After our late night out till midnight last night, opera followed by dinner on the way back, and a night with Roger’s cough taking over, we finally got to sleep just around 7.00 am, and woke up to find the clock saying 8.38 am – we were due to meet Irina and the rest of the group at 9.15, panic ensued! Grabbing an exceedingly hasty breakfast, we just made it, our first stop was the Cathedral of Christ the Savour, with 5 gold plated domes and gold leaf work on the outside. There was a huge number of young men in uniform gathering outside.
Irina told us that these were members of a special force recruited to deal with emergencies. They had come for a blessing, but as there were too many of them to fit into the Cathedral, the doors would be opened and the blessing given to them by the priest whilst they stood outside. Some of them had brought their families, and there were some enchanting children running about too.
The cathedral was commissioned to commemorate the victory of Russian nation over Napoleon in 1812. It took more than 40 years to be built and became the most important Orthodox church of the Russian State
The story of this church was that Stalin had had it blown up, intending to replace it with a huge skyscraper with a 30 metre statue of himself on the top. This hadn’t been built, and only a large hole in the ground remained, which was turned into a heated swimming pool, Irina said she often used to swim there.
But with the fall of communism, the church was rebuilt, and it is incredibly beautiful inside. It is good to see a church being built and used for worship, and because of that we could only tiptoe round and marvel, no cameras, there was a service going on.
Our next stop was the Kremlin, not at all what I had expected. I guess I imagined severe brick walls and a history museum inside. In fact the Kremlin is effectively the size of a small town. Everything in Russia has to be bigger than anything else, and that goes for the concert hall for 5000 people, a very modern design. There was a smaller parade ground to Red Square, (the Kremlin wall runs along one side of Red Square, but access is from outside it) The queue was the longest we had seen and hearts sank, but it moved quite speedily and probably took only about 20 minutes to reach the door.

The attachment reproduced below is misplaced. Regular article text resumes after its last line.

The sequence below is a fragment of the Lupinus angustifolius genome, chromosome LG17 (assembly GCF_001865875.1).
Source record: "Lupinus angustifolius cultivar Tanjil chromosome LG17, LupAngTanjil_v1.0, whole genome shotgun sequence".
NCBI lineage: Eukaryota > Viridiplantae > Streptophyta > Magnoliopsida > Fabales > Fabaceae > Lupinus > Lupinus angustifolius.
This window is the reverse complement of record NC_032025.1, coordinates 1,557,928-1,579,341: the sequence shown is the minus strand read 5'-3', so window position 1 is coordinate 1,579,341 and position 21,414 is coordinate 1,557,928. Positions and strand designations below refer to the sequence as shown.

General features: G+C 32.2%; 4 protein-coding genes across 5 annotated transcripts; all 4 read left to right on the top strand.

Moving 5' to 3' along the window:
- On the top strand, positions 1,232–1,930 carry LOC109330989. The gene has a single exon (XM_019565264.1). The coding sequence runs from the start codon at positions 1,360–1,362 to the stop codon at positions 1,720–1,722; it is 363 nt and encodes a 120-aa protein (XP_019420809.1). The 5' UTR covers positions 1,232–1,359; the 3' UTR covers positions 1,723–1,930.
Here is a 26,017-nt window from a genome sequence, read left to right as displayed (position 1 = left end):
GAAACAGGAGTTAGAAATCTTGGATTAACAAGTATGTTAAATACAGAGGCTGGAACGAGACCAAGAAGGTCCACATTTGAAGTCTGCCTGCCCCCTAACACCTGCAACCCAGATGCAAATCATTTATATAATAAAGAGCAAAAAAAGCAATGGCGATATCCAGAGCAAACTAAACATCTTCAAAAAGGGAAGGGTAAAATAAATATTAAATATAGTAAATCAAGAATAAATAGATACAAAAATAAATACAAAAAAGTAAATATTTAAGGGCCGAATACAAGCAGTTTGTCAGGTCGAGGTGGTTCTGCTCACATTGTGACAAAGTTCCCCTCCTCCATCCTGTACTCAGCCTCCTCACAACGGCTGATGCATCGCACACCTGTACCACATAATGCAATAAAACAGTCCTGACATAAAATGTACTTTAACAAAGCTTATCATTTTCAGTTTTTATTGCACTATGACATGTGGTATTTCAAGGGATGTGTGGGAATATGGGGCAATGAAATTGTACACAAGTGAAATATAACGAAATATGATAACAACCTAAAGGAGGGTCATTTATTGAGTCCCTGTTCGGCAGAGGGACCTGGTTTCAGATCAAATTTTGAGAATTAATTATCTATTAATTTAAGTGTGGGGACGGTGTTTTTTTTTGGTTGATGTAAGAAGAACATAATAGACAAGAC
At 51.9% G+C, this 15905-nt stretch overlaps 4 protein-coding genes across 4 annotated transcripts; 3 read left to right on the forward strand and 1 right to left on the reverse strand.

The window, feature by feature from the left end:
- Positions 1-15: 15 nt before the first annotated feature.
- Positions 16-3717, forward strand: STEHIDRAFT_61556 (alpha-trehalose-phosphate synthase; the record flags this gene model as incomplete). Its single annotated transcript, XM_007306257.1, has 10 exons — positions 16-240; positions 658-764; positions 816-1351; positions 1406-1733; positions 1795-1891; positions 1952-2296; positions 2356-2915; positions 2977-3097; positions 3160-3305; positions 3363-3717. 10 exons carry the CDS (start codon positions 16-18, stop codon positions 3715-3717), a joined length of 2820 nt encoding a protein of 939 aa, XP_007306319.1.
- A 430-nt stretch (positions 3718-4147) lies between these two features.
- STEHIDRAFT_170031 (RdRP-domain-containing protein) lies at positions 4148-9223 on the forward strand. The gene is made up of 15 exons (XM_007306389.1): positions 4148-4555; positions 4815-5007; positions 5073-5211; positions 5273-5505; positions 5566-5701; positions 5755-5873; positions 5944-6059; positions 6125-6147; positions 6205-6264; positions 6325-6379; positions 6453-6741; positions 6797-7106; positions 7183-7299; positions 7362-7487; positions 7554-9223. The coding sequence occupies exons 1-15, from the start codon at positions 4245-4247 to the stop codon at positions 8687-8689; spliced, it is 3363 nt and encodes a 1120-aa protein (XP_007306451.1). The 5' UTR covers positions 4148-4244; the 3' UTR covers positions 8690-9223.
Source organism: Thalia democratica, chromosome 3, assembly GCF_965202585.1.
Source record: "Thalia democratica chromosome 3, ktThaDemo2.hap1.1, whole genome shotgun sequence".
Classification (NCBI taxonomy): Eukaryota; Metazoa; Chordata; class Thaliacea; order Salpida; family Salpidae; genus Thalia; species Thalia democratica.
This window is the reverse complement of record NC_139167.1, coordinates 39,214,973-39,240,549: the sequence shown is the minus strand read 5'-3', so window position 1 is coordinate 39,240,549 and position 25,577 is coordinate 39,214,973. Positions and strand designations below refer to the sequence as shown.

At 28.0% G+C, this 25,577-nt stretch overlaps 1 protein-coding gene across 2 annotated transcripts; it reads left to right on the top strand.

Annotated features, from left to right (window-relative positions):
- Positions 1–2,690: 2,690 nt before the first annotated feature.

We had been introduced to our new guide, as we were too big a group for one guide to take on the tour. Violet was as different from Irina as it is possible to get, a stout firm Russian lady who made it very plain who was boss. She started off warming up whilst we were queuing getting us to sway and exercise, testing out the sound equipment with her own, rather ruder, versions of English nursery rhymes. She told us that Russians appear to be giving orders because it is not in the nature of Russians to use phrases such as ‘when you are ready’, ‘if you like’ ‘please wait here’ etc. She also said that Russians appear dour because it is not customary to smile at anyone unless you have been introduced. Indeed if a stranger smiles at you it is probably because you have something like bird poo on your shoulder!
We were then instructed to go through the green arrow lane ‘for instant brainwashing’! By this time some of the group were hoping for the toilets, but this was just for entry inside the walls, and her ‘only 15 minutes before a toilet stop’ turned into an hour and a quarter!
Apart from the Concert Hall and the Parliament buildings, the rest of the Kremlin seems to be made up of different churches, which surprised me, and also an armoury, which is actually the home of all the gold treasures and gifts amassed by the Romanovs and the presidents. Just walking round the grounds, one of the churches, and the Armoury took over three hours, with Irina gleefully pointing out anything that she deemed bigger or better than the British version, whether it was weight of armour, gold goblets, number of royal crowns, or gilt carriages. The church was covered with medieval murals, all the walls and ceilings richly decorated, it made us realise what St Albans Cathedral must have looked like 400 years ago, before they were destroyed.
From the end of the tour we were on our own, so after a quick huddle, some of us decided to head for GUM, the enormous department store (everything in Russia is bigger and better). This store is probably at least twice the length of St Pancras station, and several stories high. That is just one third of it, there are three identical malls side by side. It was crowded, but we found one of the cafes selling sandwiches, cakes, and a very welcome beer!
Somewhat restored, we had to look at St Basil’s Cathedral, the church at one end of Red Square that is similar in style and beauty to the Church of the Spilled Blood in St Petersburg. However the inside could not have been different. Two floors of individual tiny churches linked together like a rabbit warren.
The entrance took you past the shrine of St Basil. There were small museum rooms running ahead of you, interlinked, and filled with gold leafed icons. Then there was a single narrow stair winding upwards, with steps 30 cm or more high. There was no big central space upstairs either, the centre church could only have been about 30′ across. The ceilings had lovely floral decorations. in one small room there was a small group of singers making the most of the acoustics with a sound that brought out goose pimples.
By now it was raining, so back to the hotel to change for dinner. A lovely meal in a Georgian restaurant with Carole and Trevor, but the restaurant had run out of desserts by the time we had finished first courses. (Other U3A diners had obviously got there first, and were bragging about the doughnuts!) We therefore gave up and went back to Red Square for pictures at night.
We ended up in the Bosco Cafe attached to GUM for tiramisu and blueberry tarts. Not traditional Russian, but very enjoyable!